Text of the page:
Every month Lake Effect contributor Jean Creighton discusses new and exciting happenings in the world of astronomy and astrophysics, but this month we’re taking a bit of a look back.
In July of 1976, the American Viking shuttle had a soft landing on Mars to capture a 20 second video before going silent, most likely due to a dust storm.
"I don't think they understood at that time truly how magnificent it was, because it was two decades before we were able to do that again," says the director of the UW-Milwaukee Manfred Olson Planetarium, Jean Creighton.
The next successful landing on Mars was with the Pathfinder in 1997, and another in 2012 with the Curiosity rover. In total there have been 40 missions to Mars between the U.S., USSR, India and the European Union. Approximately half of the missions to Mars did not succeed, but those that completed the long journey gathered vital pieces to the puzzle of the Red Planet.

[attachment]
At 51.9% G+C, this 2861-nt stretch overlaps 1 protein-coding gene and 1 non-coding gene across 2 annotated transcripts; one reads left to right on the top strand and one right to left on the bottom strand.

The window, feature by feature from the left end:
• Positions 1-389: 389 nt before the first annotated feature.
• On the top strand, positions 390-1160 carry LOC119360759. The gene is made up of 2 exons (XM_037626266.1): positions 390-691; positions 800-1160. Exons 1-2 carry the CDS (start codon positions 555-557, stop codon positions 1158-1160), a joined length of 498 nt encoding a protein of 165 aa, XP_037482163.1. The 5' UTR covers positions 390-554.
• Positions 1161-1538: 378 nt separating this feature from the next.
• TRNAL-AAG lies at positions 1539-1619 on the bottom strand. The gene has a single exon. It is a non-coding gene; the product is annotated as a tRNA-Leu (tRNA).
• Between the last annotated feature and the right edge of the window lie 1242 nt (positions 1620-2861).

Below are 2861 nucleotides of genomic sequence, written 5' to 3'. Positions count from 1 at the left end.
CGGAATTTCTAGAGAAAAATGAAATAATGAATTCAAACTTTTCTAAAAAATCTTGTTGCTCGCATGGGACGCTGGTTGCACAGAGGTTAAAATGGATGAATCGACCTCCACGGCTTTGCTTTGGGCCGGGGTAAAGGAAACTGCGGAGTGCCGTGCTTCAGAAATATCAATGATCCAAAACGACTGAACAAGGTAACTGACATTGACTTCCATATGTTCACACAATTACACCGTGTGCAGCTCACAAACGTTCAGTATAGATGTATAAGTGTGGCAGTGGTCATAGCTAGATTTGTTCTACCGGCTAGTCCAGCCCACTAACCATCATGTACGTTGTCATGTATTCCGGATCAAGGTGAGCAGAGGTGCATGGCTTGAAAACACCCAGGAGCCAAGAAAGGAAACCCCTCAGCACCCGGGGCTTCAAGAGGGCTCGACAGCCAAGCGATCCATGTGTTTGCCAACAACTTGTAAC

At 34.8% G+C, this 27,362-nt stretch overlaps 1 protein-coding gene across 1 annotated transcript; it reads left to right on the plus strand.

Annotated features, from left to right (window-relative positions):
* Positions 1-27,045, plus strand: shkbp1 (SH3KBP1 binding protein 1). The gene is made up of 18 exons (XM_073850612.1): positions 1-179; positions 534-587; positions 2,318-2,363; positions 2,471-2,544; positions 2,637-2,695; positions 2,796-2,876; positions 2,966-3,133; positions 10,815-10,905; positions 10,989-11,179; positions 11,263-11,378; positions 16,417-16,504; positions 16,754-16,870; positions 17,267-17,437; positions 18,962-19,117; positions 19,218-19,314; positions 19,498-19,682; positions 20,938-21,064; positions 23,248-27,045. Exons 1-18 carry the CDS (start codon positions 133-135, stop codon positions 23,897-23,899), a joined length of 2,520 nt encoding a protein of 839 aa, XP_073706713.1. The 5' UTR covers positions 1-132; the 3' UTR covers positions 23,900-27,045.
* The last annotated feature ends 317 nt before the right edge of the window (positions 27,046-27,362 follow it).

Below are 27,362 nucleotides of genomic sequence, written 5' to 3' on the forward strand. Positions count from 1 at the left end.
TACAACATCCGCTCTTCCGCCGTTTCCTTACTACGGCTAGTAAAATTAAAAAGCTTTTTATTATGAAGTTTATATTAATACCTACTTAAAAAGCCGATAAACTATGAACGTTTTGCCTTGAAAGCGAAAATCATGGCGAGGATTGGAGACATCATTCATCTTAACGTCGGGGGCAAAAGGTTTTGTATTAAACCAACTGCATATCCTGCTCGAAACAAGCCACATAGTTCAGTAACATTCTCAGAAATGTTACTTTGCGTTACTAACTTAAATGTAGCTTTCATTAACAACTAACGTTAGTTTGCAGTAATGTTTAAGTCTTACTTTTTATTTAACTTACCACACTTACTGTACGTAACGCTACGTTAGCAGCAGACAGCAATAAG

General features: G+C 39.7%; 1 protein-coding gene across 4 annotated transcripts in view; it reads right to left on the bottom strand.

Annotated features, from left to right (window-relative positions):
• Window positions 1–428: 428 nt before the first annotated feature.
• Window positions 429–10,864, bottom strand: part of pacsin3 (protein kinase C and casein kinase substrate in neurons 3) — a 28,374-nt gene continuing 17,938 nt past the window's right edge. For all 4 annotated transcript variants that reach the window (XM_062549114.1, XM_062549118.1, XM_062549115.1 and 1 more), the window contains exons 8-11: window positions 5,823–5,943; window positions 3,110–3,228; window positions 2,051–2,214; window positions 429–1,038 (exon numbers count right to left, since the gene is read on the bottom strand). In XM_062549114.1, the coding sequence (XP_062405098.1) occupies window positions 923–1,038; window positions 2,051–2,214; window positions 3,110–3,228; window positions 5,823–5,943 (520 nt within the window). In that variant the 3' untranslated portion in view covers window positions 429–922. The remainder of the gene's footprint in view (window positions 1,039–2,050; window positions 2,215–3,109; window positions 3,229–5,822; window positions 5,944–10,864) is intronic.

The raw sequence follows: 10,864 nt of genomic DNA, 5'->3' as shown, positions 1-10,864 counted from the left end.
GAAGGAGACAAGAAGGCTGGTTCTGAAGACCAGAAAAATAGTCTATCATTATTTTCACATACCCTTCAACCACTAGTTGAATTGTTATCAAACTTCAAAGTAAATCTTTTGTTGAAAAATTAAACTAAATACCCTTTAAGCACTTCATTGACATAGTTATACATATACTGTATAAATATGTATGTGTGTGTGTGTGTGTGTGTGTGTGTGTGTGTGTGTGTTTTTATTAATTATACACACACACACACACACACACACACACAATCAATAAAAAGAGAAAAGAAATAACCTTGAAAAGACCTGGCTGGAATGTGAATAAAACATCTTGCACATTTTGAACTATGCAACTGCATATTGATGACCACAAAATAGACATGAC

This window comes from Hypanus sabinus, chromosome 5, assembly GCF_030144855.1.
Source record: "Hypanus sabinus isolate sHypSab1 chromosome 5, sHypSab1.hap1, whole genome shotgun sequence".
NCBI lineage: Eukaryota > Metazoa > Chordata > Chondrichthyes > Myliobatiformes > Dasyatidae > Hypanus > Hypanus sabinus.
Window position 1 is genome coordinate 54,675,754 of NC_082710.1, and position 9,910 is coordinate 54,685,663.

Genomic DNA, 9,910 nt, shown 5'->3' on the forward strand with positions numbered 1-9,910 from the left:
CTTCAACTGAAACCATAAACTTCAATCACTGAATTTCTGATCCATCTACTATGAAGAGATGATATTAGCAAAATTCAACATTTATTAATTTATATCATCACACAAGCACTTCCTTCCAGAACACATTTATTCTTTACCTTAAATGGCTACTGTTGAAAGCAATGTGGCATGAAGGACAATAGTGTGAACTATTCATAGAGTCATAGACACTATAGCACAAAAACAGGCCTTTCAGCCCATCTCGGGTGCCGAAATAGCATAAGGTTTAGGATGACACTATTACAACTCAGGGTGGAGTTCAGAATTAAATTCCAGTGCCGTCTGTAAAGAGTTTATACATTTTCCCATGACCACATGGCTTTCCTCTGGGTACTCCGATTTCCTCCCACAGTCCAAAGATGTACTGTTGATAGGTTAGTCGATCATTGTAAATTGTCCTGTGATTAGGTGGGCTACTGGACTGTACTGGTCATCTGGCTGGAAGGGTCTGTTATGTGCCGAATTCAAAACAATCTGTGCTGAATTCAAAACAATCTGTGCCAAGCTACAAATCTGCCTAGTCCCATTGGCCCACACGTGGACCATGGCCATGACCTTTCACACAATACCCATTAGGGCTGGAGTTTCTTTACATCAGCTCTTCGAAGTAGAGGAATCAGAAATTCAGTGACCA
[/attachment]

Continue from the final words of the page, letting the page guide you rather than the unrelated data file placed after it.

Since the first historic Viking mission, scientists have explored the planet's surface; found evidence of water; analyzed components of its atmosphere, rocks and soil; and have garnered thousands of images.
If it wasn't for that first mission to Mars, we wouldn't even be considering landing humans on Mars, Creighton notes. "In 2016, we're talking about having people on Mars in 2035, more or less. So those first lessons have guided us to that dream."